B.C. premier Christy Clark stopped in at the Revelstoke Golf Club on July 31, addressing a mostly female audience in what was originally billed as a women-only event.
Clark’s address to the audience of business community reps, Liberal supporters and local movers ‘n’ shakers started off on a family-values theme. She fielded local-interest questions on small business concerns and the condition of the Trans-Canada Highway through Revelstoke.
Clark brushed aside an audience member’s suggestion for a toll booth to pay for improvements on the treacherous stretch from Kamloops to the Alberta border, saying it would unfairly impact locals. “Maybe we could toll just people from other provinces,” she joked – quickly emphasizing it was in jest.
It was, of course, an allusion to her Northern Gateway gambit, which has propelled her into the national spotlight over the past week. The B.C. government outlined its five conditions for the controversial Enbridge pipeline a week ago. This was followed by a war of words between Clark and Alberta premier Alison Redford over B.C.’s demand for more fiscal and economic benefits from the project, culminating in Clark’s walkout on the Council of Federation meeting in Halifax, where she vowed to boycott any national energy strategy until the B.C. government’s Northern Gateway issues are addressed.
Clark said B.C. will benefit to some extent during the construction of the Northern Gateway pipeline, but the minimal benefits would dwindle once it is completed.
“For the first five years, we’ll get some benefit,” Clark said. “For the next 25, really not very much, so we’ve got to improve that.”
Clark outlined figures supporting her position. She said Alberta and the federal government will take the lion’s share of $81 billion in tax benefits. She added Alberta will earn 100 per cent of the estimated $103 billion in royalties generated by sale of the oil to Asian customers.
“In addition to that, there are the billions of dollars in incremental new profits that the companies are going to take, and here we are in British Columbia taking all the risk for this and getting eight per cent of the benefits and very, very few jobs.”
She estimated the pipeline could generate fewer than 100 long-term jobs over the next 30 years.
It didn’t take any prompting for Clark to continue her war of words with the Alberta premier, regaling the audience with tales of her tough talk last week. “What I said to Alison Redford is, I said, ‘Look Alison, you have a much stronger interest in this than we do, frankly. It’s going to benefit your province way more than it’s going to benefit mine. So, if you want this pipeline to go ahead, you need to sit down at the table and start having a conversation about how we’re going to make sure British Columbia workers, British Columbia’s economy sees some benefit from it. Otherwise, we’re not going to have it. It’s just not going to happen.'”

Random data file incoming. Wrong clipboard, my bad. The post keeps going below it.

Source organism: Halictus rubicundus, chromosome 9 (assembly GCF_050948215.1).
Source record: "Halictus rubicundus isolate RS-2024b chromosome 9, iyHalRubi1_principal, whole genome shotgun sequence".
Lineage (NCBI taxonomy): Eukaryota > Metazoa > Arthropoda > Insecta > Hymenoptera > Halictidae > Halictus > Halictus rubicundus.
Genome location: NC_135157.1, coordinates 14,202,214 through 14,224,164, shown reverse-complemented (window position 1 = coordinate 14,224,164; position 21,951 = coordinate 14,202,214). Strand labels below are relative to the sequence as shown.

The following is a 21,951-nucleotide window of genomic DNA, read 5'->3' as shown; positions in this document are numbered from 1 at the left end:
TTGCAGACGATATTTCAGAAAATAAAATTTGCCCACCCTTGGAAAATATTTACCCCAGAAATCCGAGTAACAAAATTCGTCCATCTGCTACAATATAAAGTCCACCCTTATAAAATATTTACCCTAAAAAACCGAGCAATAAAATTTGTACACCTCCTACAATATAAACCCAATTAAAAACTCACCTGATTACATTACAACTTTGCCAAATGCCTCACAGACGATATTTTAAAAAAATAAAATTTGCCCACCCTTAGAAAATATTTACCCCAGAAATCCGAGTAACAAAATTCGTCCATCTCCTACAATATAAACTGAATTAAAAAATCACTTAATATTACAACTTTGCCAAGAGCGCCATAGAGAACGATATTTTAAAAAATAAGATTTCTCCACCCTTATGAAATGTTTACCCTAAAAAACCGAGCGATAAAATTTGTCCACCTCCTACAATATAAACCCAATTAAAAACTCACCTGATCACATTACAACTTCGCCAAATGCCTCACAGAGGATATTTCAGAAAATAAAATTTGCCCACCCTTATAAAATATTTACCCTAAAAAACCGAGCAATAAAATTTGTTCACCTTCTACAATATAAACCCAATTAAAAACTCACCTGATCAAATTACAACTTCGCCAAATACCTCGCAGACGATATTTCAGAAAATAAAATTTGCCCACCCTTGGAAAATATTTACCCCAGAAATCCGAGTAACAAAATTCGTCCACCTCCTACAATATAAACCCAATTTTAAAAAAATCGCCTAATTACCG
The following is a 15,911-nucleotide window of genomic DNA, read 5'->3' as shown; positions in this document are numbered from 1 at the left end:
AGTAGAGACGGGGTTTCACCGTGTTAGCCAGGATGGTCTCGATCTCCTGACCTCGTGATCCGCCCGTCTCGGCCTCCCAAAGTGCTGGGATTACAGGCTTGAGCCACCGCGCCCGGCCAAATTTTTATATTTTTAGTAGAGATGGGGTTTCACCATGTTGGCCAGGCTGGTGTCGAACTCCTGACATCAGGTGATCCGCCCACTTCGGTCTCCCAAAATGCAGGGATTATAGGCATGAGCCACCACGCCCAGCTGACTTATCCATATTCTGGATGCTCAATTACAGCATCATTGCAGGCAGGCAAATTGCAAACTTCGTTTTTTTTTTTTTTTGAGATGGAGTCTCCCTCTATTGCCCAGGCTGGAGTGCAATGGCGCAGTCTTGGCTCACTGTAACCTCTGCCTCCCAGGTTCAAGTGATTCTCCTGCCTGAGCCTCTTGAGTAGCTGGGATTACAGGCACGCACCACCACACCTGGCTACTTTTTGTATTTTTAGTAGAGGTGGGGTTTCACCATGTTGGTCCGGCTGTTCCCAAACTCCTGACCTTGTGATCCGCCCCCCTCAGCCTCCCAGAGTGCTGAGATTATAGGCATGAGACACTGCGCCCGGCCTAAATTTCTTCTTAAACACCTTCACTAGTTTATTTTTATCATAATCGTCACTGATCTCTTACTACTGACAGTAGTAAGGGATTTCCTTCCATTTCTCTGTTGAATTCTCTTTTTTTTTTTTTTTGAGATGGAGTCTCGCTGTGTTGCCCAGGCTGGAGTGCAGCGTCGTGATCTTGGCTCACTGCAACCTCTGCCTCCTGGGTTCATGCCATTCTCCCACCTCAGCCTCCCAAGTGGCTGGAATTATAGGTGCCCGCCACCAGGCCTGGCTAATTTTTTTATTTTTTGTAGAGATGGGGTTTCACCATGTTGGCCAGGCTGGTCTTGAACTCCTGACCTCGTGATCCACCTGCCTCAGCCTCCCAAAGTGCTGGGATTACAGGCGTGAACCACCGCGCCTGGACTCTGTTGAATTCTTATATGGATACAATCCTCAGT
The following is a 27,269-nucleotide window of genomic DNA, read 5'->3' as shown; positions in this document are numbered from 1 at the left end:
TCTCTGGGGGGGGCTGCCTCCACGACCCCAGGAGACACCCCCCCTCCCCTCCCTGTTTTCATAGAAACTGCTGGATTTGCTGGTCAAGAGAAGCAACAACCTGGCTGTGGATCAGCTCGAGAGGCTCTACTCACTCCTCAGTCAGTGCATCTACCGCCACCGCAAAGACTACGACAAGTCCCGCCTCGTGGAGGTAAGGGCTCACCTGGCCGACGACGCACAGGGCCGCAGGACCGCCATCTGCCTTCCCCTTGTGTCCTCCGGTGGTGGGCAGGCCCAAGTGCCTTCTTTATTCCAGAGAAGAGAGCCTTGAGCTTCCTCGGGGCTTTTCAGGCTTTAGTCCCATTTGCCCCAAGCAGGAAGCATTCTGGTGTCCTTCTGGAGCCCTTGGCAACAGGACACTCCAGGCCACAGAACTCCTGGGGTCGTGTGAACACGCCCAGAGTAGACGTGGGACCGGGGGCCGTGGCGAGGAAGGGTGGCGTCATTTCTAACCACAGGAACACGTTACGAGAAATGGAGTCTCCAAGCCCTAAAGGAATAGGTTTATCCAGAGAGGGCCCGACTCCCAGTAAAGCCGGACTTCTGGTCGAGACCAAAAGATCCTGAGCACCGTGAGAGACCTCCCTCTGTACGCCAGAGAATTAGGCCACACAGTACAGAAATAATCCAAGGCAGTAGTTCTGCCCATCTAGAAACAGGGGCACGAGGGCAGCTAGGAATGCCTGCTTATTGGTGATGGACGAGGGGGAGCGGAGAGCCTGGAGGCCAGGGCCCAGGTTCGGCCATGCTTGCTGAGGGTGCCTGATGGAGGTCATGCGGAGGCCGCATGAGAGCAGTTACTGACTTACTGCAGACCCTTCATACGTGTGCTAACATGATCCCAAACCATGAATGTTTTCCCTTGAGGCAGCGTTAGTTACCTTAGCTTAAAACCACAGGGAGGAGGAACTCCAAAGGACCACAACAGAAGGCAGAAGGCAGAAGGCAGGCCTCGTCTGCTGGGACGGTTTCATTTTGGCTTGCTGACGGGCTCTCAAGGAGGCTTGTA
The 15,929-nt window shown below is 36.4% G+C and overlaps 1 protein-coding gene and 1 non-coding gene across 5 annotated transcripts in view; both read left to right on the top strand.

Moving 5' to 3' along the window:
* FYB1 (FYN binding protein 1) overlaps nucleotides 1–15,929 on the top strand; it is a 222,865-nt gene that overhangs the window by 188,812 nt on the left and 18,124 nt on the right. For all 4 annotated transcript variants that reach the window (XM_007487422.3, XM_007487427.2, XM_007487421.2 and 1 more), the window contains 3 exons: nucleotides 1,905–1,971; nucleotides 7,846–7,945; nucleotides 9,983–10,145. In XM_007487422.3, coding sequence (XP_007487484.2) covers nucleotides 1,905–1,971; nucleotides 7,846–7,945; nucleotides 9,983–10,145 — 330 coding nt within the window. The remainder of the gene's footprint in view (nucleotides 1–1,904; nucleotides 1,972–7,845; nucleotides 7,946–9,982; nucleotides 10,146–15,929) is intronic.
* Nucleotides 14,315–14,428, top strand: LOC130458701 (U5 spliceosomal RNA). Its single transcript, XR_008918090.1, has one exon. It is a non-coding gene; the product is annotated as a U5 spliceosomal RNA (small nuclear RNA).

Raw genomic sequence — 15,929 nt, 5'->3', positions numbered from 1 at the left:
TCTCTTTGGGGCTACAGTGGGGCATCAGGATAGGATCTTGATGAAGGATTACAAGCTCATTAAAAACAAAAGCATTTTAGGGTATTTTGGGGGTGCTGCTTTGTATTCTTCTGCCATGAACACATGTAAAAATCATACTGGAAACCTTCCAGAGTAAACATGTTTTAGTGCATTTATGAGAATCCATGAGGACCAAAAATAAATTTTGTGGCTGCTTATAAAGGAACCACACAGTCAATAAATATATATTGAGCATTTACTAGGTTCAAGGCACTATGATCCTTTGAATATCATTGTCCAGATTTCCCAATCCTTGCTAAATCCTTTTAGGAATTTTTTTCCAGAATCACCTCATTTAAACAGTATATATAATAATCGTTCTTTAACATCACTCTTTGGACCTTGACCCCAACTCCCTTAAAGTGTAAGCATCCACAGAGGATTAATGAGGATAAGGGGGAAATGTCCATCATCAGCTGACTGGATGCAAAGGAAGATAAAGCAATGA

Clark also indicated her willingness to play a waiting game, saying the B.C. government is prioritizing natural gas resource development in the north, including the development of five natural gas pipelines from the Northeast to north coast refineries for shipment to Asia. “We’re going to have a trillion-and-a-half dollar industry starting up in British Columbia. That’s my economic priority, frankly, because it’s going to benefit everybody in our province,” Clark said. “So I said to Alison, ‘Look, I know you want this pipeline, but I got five – and we’re busy.'”
Clark said her stance on improving marine oil spill response capabilities on the B.C. coast would have an added benefit, improving B.C.’s capability for non-tanker oil spills. “We don’t have adequate spill response for that now,” she said. “We have to have nothing less than the world’s best spill response protection. So, let’s go look at Norway and Scandinavia where they’ve been moving a lot of oil for a long time down a very difficult coastline, and they’ve done a great job of it. Let’s look at them and see how we can meet or beat their standards.”
She reiterated calls for the same world-leading standards for terrestrial spills.
Clark is on a road tour through the region. On July 30, she appeared in Sicamous, a popular summer lake retreat for Albertans that was heavily impacted by flooding in late June. Clark promised a B.C. government advertising campaign in Alberta to send the message that Sicamous is back open for business. The usual steady summer flow of Alberta pickups full of oil patch workers hauling jet boats has ebbed since the flooding.
On the evening of July 31 she’ll travel to the NDP stronghold of Golden, B.C. While there, she’ll attend the acclamation ceremony of Columbia River–Revelstoke BC Liberal candidate Doug Clovechok. He will contest the riding held by popular incumbent NDP forest critic Norm Macdonald.
Watch video of her presentation here. Or click the link to an interview with the premier below.